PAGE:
Unfinished Business: The Great Recession
Looking back on 2010 and the Great Recession, I continue to be enraged by the lack of accountability for those who wrecked our economy and brought the U.S. to its knees. The shocking truth is that those who did the damage are still in charge. Many who ran Wall Street before and during the debacle are either still there making millions, if not billions, of dollars, or are in charge of our country’s economic policies which led to the debacle.
Yes, in the recent mid-term elections, the American people did replace 63 Democrats with a like number of Republicans, but will that really change things for the better? Time will tell, but I doubt it. Neither do I see the Obama administration, with all its good intentions, succeeding in the areas where the public has suffered the most: jobs and home values.
The stock market has recovered beautifully from a Dow low in the Great Recession which began in December 2007 and technically ended in June 2009. The current Dow hovers around 11,500. But how many millions of people out of fear, lack of market knowledge, or the need to cash in their market holdings simply to survive the years beginning in 2007 when the Great Recession began until now, didn’t receive the benefit of the market recovery?
We do know that the current unemployment figure is 9.8 percent, which represents 15 million people. But that figure does not include those who are no longer looking for a job, those who are underemployed, or those whose salaries and benefits have been slashed. Worst of all, there are millions of people in their 50s, 60s and 70s who will never be employed again.
Then there are those who lost their homes to foreclosure and those who will lose them. Why is it that when Congress adopted the current bankruptcy law in 2005, it decided to uphold the principle of moral hazard, which in the housing context means that those who purchased homes they could not afford, lured to do so by banks and the federal government, must not be helped by the federal government to keep those houses when coming out of bankruptcy proceedings.
On the other hand, rapacious banks, Wall Street investment firms, and automobile industry giants who overextended themselves financially while seeking unconscionable profits or who engaged in poor management practices, were rewarded with astronomical federal government bailouts.
The absence of accountability is also evident in state government. State legislators voted for pensions for state and city employees when they knew or should have known that these pensions were unaffordable. The expectation is that some states will not be able to pay their current bills and the interest on their general obligation bonds. There is now a fear that those states will collapse and become unable to provide basic services including Medicaid and education. Newspaper editorials are commenting and bond holders are beginning to worry about the state and municipal bonds in their portfolios which, according to a New York Times article of December 9, 2010, are valued at $2.8 trillion dollars.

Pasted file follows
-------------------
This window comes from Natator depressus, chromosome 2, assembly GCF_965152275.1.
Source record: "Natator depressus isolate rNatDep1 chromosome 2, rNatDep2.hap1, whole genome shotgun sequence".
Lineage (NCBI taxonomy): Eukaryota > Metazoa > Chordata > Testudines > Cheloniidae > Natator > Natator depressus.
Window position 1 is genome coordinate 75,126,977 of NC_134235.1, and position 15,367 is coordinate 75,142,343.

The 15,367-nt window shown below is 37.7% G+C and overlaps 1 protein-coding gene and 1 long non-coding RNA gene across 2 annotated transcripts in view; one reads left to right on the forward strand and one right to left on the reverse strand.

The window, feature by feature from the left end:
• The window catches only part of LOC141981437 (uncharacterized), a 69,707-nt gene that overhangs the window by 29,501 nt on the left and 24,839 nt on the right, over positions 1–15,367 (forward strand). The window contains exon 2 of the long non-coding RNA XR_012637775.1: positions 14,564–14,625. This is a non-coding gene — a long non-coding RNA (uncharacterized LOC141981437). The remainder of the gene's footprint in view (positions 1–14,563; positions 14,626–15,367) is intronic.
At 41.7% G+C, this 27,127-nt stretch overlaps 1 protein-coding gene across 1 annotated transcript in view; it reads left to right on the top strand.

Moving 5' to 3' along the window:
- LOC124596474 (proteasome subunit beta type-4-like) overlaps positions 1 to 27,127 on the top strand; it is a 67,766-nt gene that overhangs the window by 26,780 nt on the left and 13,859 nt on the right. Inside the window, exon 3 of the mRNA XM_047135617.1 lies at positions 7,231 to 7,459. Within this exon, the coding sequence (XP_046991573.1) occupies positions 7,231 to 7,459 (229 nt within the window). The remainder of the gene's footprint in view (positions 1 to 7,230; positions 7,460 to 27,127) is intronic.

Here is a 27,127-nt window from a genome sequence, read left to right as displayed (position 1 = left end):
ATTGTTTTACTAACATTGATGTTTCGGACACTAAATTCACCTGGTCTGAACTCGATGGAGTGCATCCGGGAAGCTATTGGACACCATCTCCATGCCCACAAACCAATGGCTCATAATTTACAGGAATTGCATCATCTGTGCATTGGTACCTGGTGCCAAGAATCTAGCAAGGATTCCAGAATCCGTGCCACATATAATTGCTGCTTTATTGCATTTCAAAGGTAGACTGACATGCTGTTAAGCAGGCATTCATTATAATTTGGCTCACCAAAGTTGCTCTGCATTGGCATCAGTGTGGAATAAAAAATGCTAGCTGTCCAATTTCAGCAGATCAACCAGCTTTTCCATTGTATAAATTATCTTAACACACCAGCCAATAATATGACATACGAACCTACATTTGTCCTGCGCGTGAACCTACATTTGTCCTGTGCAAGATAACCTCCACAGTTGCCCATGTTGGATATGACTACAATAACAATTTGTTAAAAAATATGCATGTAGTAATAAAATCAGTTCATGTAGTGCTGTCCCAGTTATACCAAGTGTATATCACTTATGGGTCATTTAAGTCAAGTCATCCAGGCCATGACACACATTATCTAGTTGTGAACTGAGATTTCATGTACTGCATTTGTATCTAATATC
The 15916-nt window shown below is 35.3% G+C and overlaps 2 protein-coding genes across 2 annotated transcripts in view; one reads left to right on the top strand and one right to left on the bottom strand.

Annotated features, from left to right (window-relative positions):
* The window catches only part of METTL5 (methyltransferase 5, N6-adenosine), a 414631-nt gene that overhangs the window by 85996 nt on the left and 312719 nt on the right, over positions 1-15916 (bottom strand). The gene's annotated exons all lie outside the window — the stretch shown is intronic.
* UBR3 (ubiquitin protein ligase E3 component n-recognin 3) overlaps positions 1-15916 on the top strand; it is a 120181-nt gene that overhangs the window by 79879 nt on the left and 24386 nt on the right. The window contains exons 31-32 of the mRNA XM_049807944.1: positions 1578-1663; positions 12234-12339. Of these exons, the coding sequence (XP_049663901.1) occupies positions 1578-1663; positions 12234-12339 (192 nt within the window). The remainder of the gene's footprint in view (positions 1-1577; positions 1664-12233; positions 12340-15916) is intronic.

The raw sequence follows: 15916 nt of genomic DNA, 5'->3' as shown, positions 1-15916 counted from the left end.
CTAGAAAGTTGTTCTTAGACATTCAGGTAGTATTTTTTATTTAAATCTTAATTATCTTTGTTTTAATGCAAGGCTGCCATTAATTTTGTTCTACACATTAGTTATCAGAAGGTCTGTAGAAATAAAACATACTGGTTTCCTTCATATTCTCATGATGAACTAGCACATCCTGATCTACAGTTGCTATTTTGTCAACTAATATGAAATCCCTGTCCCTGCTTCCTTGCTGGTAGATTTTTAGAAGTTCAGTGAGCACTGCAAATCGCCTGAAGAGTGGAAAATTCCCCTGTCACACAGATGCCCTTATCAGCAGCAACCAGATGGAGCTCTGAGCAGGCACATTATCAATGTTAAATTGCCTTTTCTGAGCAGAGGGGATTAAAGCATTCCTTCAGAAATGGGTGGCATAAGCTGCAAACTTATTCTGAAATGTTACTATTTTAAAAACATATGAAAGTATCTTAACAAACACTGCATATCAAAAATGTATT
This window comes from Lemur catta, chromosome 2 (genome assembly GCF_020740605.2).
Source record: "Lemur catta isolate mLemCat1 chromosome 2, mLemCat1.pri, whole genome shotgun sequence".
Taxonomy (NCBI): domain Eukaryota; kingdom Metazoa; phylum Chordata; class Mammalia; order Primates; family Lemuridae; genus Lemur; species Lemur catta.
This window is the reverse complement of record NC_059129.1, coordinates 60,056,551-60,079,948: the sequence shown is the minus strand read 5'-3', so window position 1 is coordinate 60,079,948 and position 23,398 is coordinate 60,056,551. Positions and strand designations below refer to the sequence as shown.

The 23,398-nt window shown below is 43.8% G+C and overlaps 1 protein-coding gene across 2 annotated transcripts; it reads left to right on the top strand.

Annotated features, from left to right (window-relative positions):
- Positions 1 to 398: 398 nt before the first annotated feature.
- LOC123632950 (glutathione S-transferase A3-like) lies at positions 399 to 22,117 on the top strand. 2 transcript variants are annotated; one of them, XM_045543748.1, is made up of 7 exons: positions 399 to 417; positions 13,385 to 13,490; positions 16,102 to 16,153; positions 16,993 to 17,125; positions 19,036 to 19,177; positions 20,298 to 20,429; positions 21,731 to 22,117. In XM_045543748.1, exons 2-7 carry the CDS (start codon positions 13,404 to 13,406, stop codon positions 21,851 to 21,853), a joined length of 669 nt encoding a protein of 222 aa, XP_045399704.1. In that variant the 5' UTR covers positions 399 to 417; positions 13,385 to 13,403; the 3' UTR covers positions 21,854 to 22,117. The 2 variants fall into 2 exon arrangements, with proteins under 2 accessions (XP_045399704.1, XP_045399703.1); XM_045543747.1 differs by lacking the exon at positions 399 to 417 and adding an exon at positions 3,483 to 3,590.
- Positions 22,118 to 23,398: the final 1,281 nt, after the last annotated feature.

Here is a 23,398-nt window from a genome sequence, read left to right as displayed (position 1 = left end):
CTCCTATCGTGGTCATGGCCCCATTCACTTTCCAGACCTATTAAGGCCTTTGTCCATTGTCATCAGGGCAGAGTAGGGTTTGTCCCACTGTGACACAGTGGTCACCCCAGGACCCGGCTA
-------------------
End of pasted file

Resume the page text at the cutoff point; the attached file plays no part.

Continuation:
Legislators running for office throughout the country were overwhelmingly reelected in the recent state and federal elections. Very few were punished with defeat. I’m aware of no law that can be used to hold them accountable for their poor decisions in administering the affairs of the states and localities they represent. But surely there are laws that could be used to pursue Wall Street operators who beggared the country and as a result of federal bailouts – remember too big to fail – are richer today than ever.
Millionaires continue to have tax loopholes available to them which allow them to take deductions reducing their tax payments to ludicrously low levels. Let me repeat what I’ve reported several times in prior commentaries:
One of the least known tax injustices was revealed by The New York Times when it pointed out that the top 400 taxpayers who earned $250 million on average in 2005 paid income taxes at a 17.2 percent rate. That rate is lower than that of a family making between $50,000 and $75,000 a year, which is 17.4 percent. It is a continuing outrage that under our tax code some of the wealthy pay a lower percentage of taxes on their income than the middle class.
As a result of President Obama’s negotiating a deal with the Republicans in the lame duck session of the Congress following the Congressional election of 2010 which will give Republicans a majority in the next House of Representatives, he gave the Republicans what they wanted – a two-year extension of the Bush tax cuts for millionaires and to the top one percent of taxpayers, 26.8 percent of the extended tax reductions.
Leona Helmsley infamously but perceptively said that only the “little people” pay taxes. We know life is unfair, but that doesn’t mean the “little people” have to allow their government to continue to oppress them.